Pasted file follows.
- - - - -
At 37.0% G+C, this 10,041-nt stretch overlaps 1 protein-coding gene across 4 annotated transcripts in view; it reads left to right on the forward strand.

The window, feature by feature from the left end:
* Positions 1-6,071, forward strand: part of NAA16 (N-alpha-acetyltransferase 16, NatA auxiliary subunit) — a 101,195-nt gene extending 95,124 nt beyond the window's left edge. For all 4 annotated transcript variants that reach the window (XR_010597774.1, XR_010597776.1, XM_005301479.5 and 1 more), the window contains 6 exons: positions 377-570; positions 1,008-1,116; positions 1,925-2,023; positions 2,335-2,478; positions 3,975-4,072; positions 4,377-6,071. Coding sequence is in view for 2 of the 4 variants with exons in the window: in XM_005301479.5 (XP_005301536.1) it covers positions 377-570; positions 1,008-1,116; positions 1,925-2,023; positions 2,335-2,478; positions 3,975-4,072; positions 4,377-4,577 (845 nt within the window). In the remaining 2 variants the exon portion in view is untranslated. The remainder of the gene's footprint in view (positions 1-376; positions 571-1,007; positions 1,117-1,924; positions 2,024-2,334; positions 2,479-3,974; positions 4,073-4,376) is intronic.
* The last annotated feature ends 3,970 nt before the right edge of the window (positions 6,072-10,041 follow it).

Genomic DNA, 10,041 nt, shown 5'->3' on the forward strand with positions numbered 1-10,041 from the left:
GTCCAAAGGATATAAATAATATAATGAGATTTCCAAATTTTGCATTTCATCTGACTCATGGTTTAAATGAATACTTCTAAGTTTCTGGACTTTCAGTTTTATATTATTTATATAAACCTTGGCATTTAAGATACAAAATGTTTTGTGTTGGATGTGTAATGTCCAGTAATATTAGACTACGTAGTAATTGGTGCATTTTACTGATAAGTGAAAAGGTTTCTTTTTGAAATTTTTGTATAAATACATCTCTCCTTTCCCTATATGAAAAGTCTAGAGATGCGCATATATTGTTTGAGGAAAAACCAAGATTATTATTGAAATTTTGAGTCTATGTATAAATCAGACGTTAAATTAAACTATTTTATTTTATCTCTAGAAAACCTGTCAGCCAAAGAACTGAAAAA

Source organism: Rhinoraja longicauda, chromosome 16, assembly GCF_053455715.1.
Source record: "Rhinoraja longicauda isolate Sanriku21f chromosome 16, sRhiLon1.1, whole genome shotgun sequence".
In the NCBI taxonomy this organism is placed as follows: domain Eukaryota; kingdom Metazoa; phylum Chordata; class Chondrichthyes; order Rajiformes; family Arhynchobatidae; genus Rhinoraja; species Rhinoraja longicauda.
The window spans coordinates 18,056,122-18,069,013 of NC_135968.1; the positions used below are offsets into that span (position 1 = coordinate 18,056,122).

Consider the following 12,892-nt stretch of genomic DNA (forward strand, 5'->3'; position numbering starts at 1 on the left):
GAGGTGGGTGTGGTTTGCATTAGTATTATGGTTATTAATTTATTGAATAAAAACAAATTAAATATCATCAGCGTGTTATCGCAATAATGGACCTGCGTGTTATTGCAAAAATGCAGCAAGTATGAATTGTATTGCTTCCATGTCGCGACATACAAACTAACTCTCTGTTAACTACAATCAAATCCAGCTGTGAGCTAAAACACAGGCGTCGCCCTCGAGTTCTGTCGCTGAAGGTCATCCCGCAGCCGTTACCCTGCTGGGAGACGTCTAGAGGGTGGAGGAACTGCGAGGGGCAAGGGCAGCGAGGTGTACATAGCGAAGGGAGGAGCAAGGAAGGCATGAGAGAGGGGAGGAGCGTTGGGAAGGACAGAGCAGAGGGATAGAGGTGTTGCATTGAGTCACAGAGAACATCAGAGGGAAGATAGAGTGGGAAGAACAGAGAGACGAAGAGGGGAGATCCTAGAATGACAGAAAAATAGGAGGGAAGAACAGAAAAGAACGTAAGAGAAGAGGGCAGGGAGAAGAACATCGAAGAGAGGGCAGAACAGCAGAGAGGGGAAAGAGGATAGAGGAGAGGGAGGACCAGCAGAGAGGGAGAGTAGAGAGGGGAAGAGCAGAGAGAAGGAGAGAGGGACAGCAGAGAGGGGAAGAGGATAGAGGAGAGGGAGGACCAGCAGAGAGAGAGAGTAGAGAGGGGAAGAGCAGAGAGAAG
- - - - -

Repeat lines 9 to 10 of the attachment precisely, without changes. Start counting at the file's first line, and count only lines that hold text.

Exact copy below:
In the NCBI taxonomy this organism is placed as follows: domain Eukaryota; kingdom Metazoa; phylum Chordata; class Chondrichthyes; order Rajiformes; family Arhynchobatidae; genus Rhinoraja; species Rhinoraja longicauda.
The window spans coordinates 18,056,122-18,069,013 of NC_135968.1; the positions used below are offsets into that span (position 1 = coordinate 18,056,122).